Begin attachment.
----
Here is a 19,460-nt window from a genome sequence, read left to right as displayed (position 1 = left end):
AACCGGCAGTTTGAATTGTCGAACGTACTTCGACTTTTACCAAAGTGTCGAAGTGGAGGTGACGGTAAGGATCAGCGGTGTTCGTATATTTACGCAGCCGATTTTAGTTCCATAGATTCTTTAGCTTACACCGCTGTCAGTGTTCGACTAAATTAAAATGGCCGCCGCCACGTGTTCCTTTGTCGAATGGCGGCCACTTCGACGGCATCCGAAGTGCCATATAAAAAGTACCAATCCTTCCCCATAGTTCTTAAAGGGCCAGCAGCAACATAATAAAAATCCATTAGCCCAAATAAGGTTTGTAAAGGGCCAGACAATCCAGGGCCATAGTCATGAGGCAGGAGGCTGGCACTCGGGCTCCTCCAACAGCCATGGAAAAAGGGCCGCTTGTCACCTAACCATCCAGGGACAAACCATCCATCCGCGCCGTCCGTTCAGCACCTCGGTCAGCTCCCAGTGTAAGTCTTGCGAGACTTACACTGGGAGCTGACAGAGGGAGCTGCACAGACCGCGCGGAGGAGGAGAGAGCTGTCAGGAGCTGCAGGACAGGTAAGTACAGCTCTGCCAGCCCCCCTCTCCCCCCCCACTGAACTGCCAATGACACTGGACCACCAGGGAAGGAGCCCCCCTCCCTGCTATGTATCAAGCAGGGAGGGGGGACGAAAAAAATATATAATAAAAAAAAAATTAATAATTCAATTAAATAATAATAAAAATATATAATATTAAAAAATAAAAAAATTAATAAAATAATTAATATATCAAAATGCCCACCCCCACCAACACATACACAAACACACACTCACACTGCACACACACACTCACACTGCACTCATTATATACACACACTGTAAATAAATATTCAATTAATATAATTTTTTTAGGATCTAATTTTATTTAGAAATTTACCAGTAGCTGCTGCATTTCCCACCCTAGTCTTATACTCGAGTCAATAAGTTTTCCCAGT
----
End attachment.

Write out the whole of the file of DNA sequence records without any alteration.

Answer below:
Here is a 19,460-nt window from a genome sequence, read left to right as displayed (position 1 = left end):
AACCGGCAGTTTGAATTGTCGAACGTACTTCGACTTTTACCAAAGTGTCGAAGTGGAGGTGACGGTAAGGATCAGCGGTGTTCGTATATTTACGCAGCCGATTTTAGTTCCATAGATTCTTTAGCTTACACCGCTGTCAGTGTTCGACTAAATTAAAATGGCCGCCGCCACGTGTTCCTTTGTCGAATGGCGGCCACTTCGACGGCATCCGAAGTGCCATATAAAAAGTACCAATCCTTCCCCATAGTTCTTAAAGGGCCAGCAGCAACATAATAAAAATCCATTAGCCCAAATAAGGTTTGTAAAGGGCCAGACAATCCAGGGCCATAGTCATGAGGCAGGAGGCTGGCACTCGGGCTCCTCCAACAGCCATGGAAAAAGGGCCGCTTGTCACCTAACCATCCAGGGACAAACCATCCATCCGCGCCGTCCGTTCAGCACCTCGGTCAGCTCCCAGTGTAAGTCTTGCGAGACTTACACTGGGAGCTGACAGAGGGAGCTGCACAGACCGCGCGGAGGAGGAGAGAGCTGTCAGGAGCTGCAGGACAGGTAAGTACAGCTCTGCCAGCCCCCCTCTCCCCCCCCACTGAACTGCCAATGACACTGGACCACCAGGGAAGGAGCCCCCCTCCCTGCTATGTATCAAGCAGGGAGGGGGGACGAAAAAAATATATAATAAAAAAAAAATTAATAATTCAATTAAATAATAATAAAAATATATAATATTAAAAAATAAAAAAATTAATAAAATAATTAATATATCAAAATGCCCACCCCCACCAACACATACACAAACACACACTCACACTGCACACACACACTCACACTGCACTCATTATATACACACACTGTAAATAAATATTCAATTAATATAATTTTTTTAGGATCTAATTTTATTTAGAAATTTACCAGTAGCTGCTGCATTTCCCACCCTAGTCTTATACTCGAGTCAATAAGTTTTCCCAGT